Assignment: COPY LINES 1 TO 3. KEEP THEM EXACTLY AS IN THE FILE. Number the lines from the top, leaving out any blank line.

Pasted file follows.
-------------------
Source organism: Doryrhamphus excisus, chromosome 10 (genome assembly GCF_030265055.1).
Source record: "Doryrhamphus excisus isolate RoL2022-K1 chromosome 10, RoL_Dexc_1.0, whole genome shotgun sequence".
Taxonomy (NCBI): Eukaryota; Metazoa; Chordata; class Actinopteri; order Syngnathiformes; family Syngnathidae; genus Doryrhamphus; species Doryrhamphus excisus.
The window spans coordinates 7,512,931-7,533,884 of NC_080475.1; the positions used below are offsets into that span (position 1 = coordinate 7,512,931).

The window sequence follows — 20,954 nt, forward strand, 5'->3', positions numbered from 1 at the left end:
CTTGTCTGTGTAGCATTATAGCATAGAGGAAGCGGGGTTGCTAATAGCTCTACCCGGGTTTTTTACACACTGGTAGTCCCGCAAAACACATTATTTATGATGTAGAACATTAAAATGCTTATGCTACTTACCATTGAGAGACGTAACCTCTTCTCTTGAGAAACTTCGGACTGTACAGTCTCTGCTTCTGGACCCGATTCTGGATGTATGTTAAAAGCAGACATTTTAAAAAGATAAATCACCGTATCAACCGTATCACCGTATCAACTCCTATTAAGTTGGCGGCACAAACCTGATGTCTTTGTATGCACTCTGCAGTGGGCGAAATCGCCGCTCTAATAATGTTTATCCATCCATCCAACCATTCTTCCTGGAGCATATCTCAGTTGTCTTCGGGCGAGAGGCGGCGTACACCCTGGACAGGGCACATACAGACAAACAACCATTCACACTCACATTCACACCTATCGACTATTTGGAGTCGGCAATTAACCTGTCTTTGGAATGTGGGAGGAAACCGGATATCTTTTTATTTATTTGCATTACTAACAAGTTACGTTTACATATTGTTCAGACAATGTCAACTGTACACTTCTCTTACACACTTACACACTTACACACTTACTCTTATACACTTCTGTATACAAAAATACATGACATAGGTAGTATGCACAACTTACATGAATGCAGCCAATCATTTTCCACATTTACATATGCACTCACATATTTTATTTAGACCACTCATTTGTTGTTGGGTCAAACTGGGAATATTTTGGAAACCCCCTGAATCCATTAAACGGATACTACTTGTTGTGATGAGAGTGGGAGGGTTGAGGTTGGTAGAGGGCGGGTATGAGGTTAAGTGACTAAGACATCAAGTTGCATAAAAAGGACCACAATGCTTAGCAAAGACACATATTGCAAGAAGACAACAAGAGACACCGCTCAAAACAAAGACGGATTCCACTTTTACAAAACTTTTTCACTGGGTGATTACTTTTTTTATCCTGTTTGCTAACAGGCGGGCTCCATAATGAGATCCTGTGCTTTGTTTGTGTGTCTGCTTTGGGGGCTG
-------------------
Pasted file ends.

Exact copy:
Source organism: Doryrhamphus excisus, chromosome 10 (genome assembly GCF_030265055.1).
Source record: "Doryrhamphus excisus isolate RoL2022-K1 chromosome 10, RoL_Dexc_1.0, whole genome shotgun sequence".
Taxonomy (NCBI): Eukaryota; Metazoa; Chordata; class Actinopteri; order Syngnathiformes; family Syngnathidae; genus Doryrhamphus; species Doryrhamphus excisus.